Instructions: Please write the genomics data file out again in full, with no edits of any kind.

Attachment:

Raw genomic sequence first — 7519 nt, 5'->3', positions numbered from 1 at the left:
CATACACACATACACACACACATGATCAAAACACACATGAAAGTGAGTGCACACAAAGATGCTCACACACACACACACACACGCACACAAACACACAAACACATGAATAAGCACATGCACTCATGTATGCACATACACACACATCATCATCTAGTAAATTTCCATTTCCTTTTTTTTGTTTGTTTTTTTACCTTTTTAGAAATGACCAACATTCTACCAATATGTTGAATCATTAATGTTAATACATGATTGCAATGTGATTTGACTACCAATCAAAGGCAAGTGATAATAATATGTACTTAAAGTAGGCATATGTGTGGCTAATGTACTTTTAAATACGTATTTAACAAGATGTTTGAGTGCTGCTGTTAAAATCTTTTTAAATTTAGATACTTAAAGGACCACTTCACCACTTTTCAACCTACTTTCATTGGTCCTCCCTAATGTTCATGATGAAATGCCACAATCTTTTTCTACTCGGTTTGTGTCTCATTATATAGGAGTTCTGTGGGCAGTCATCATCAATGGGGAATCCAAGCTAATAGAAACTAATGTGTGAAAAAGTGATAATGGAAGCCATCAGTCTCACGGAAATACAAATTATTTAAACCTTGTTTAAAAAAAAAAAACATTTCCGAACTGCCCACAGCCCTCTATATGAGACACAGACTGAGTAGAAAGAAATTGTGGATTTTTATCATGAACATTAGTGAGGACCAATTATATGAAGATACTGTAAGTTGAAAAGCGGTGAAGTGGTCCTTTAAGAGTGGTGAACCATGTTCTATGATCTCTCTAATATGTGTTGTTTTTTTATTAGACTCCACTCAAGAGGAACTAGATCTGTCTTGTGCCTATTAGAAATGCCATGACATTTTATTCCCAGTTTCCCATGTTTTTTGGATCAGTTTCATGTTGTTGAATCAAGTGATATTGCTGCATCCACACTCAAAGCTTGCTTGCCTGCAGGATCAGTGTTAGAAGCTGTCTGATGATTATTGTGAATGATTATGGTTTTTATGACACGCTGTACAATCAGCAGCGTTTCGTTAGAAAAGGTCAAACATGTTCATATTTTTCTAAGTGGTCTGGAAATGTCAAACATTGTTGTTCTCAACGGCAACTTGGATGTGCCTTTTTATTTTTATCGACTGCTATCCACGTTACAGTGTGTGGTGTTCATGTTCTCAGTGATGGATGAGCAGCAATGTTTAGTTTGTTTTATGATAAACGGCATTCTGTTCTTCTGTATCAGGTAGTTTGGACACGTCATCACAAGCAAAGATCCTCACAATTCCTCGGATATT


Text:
Raw genomic sequence first — 7519 nt, 5'->3', positions numbered from 1 at the left:
CATACACACATACACACACACATGATCAAAACACACATGAAAGTGAGTGCACACAAAGATGCTCACACACACACACACACACGCACACAAACACACAAACACATGAATAAGCACATGCACTCATGTATGCACATACACACACATCATCATCTAGTAAATTTCCATTTCCTTTTTTTTGTTTGTTTTTTTACCTTTTTAGAAATGACCAACATTCTACCAATATGTTGAATCATTAATGTTAATACATGATTGCAATGTGATTTGACTACCAATCAAAGGCAAGTGATAATAATATGTACTTAAAGTAGGCATATGTGTGGCTAATGTACTTTTAAATACGTATTTAACAAGATGTTTGAGTGCTGCTGTTAAAATCTTTTTAAATTTAGATACTTAAAGGACCACTTCACCACTTTTCAACCTACTTTCATTGGTCCTCCCTAATGTTCATGATGAAATGCCACAATCTTTTTCTACTCGGTTTGTGTCTCATTATATAGGAGTTCTGTGGGCAGTCATCATCAATGGGGAATCCAAGCTAATAGAAACTAATGTGTGAAAAAGTGATAATGGAAGCCATCAGTCTCACGGAAATACAAATTATTTAAACCTTGTTTAAAAAAAAAAAACATTTCCGAACTGCCCACAGCCCTCTATATGAGACACAGACTGAGTAGAAAGAAATTGTGGATTTTTATCATGAACATTAGTGAGGACCAATTATATGAAGATACTGTAAGTTGAAAAGCGGTGAAGTGGTCCTTTAAGAGTGGTGAACCATGTTCTATGATCTCTCTAATATGTGTTGTTTTTTTATTAGACTCCACTCAAGAGGAACTAGATCTGTCTTGTGCCTATTAGAAATGCCATGACATTTTATTCCCAGTTTCCCATGTTTTTTGGATCAGTTTCATGTTGTTGAATCAAGTGATATTGCTGCATCCACACTCAAAGCTTGCTTGCCTGCAGGATCAGTGTTAGAAGCTGTCTGATGATTATTGTGAATGATTATGGTTTTTATGACACGCTGTACAATCAGCAGCGTTTCGTTAGAAAAGGTCAAACATGTTCATATTTTTCTAAGTGGTCTGGAAATGTCAAACATTGTTGTTCTCAACGGCAACTTGGATGTGCCTTTTTATTTTTATCGACTGCTATCCACGTTACAGTGTGTGGTGTTCATGTTCTCAGTGATGGATGAGCAGCAATGTTTAGTTTGTTTTATGATAAACGGCATTCTGTTCTTCTGTATCAGGTAGTTTGGACACGTCATCACAAGCAAAGATCCTCACAATTCCTCGGATATT